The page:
“One of the craziest moments in Kampala was when the newspaper I worked for was shut down by the police for 11 days,” he recalls. “The senior reporter I interned for wrote an article criticizing the president’s son, who is a general in the military. Because President Musveni has been in power for 27 years, the regime is becoming increasingly sensitive to criticism and has started clamping down on the media.
“It was exciting for me to be in the newsroom watching the police search for documents,” he adds, “but also scary, because some of my colleagues were being followed at night by the police. At one point, I disregarded the advice of the U.S. Embassy and joined in a protest against the media closure. There wasn’t any tear gas while I was there, but many of my colleagues were tear-gassed and arrested.”
Writing for the newspaper was only one project Klosterboer undertook while overseas. He also helped Ugandan friend Jakob Suuda open his own bar and restaurant.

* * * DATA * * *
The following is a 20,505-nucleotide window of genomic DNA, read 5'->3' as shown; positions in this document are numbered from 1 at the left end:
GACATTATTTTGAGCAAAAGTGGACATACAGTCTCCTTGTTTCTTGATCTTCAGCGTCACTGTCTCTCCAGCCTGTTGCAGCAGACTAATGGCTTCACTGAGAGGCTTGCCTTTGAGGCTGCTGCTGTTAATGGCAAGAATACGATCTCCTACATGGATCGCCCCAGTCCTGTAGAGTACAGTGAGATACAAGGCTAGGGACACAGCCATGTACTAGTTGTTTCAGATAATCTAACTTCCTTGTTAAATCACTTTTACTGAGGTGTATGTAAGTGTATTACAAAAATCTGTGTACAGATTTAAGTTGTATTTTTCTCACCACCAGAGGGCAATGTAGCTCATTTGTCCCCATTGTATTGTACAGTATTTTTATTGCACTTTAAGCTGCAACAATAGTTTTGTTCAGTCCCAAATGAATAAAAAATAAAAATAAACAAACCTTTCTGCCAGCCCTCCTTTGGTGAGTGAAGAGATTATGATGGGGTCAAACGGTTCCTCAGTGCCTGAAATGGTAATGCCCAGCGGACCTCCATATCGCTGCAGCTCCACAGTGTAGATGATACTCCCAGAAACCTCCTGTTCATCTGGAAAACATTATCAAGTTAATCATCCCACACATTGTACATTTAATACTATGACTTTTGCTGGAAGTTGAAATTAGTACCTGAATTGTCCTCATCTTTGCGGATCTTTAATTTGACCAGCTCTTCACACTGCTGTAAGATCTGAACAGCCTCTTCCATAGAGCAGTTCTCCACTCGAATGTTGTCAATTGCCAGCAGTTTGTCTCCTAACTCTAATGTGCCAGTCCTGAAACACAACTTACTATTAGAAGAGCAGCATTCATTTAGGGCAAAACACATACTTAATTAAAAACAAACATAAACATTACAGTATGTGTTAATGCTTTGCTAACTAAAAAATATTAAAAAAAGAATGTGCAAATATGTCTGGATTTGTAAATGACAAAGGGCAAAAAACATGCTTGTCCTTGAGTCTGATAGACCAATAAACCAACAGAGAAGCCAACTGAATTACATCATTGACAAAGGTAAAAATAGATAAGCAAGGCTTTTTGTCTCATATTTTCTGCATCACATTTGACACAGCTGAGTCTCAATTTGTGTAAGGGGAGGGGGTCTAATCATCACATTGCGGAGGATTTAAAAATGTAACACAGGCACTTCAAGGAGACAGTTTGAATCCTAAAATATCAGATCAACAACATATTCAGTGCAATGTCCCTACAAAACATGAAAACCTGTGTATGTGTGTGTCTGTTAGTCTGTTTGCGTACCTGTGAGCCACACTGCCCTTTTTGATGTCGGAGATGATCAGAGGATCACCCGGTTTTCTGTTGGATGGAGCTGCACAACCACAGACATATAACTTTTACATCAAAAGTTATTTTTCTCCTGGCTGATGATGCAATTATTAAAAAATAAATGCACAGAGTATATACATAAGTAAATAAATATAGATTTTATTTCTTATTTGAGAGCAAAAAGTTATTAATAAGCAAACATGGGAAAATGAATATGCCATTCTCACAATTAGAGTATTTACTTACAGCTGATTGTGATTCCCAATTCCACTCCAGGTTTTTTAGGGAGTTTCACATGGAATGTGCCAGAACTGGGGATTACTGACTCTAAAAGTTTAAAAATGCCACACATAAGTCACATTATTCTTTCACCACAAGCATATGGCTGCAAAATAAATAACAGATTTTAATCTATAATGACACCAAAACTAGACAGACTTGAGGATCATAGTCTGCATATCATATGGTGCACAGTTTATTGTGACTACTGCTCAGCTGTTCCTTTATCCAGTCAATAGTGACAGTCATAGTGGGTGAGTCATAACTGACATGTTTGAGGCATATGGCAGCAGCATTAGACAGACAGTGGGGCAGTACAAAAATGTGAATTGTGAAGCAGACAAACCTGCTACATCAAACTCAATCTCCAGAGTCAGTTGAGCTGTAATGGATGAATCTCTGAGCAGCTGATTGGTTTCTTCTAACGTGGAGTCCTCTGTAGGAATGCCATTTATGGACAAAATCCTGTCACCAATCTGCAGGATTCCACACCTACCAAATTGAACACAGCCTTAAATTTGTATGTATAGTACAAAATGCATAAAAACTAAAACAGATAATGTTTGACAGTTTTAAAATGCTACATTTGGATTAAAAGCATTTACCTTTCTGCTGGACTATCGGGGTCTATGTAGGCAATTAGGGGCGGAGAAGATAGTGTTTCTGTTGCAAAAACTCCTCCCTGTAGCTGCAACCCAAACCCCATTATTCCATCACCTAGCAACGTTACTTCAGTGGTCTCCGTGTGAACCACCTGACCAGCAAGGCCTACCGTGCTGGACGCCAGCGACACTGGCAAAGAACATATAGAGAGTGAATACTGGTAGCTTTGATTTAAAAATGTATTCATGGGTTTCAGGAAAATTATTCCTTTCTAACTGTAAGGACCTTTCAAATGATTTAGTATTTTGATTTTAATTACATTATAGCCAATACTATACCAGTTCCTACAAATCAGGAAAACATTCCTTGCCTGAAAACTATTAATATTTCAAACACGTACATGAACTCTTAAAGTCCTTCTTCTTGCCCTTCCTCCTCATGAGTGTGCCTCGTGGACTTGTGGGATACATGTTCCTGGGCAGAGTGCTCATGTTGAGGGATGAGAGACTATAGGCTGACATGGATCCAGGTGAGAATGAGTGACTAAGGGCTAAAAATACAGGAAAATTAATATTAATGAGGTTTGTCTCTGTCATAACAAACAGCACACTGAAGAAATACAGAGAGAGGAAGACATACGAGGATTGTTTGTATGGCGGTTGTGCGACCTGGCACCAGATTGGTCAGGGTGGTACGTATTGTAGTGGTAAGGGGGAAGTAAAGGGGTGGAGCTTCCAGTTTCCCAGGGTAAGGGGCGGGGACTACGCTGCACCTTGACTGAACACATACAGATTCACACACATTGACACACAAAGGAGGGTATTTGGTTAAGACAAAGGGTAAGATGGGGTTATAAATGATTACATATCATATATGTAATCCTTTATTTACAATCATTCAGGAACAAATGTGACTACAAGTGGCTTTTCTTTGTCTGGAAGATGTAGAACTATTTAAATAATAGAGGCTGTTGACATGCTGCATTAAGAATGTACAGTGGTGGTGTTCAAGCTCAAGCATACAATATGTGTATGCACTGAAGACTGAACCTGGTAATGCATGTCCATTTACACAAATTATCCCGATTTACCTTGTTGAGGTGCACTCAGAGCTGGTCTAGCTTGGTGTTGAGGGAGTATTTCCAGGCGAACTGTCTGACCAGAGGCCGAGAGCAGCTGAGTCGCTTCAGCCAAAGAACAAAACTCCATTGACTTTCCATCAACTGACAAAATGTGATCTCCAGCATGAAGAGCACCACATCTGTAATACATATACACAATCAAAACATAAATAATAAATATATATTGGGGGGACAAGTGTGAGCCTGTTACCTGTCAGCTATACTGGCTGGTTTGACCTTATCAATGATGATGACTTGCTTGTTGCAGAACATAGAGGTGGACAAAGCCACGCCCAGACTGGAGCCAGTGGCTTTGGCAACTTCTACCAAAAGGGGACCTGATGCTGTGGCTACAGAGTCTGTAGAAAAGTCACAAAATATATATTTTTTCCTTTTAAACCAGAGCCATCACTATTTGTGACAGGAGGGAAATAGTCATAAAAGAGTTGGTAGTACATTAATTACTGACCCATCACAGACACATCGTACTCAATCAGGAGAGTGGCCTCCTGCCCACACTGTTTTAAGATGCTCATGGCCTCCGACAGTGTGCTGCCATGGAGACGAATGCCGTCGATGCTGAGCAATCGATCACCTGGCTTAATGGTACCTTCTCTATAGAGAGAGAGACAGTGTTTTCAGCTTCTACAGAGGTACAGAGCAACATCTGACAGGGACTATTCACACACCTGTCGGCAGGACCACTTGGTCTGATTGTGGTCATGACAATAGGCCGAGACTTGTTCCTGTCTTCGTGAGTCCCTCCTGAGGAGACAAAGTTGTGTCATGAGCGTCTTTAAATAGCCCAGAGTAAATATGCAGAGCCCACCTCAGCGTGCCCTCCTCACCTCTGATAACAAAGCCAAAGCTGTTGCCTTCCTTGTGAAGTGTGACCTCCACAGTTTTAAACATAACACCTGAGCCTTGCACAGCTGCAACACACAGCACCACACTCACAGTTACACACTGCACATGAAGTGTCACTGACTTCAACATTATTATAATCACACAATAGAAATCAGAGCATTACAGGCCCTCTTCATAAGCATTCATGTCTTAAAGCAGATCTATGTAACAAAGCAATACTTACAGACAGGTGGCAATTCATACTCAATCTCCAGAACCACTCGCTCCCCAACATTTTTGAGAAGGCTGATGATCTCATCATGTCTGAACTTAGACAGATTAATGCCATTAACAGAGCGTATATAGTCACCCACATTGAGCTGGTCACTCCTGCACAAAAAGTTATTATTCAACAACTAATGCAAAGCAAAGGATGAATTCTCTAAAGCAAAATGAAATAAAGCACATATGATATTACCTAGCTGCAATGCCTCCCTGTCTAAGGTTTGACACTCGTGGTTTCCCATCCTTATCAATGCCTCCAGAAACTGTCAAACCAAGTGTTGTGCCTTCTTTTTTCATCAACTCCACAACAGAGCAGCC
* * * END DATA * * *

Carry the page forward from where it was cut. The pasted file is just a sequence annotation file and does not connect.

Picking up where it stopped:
Suuda was instrumental in getting Klosterboer settled in Kampala, showing him around the city and helping him acquire a cell phone and internet access. Suuda nursed a long-time dream of opening his own bar and restaurant, but the project kept running into financial roadblocks.
“I had some money saved up from tuning pianos in high school and college,” Klosterboer says, “so I thought maybe I could invest in Jakob’s restaurant and help him get started.”
Little did Klosterboer know that his investment in the restaurant would involve much more than money.
“I ended up spending about 12 hours a day working at the restaurant for the next four months,” he says. “I had no idea what I was doing, but it’s amazing how a liberal arts education has prepared me and my classmates to do random things all over the world.”
Klosterboer enjoyed the creative aspects of his time there, from inventing cocktails and designing menus to creating a website, planning events and parties, and talking to guests from all over the world.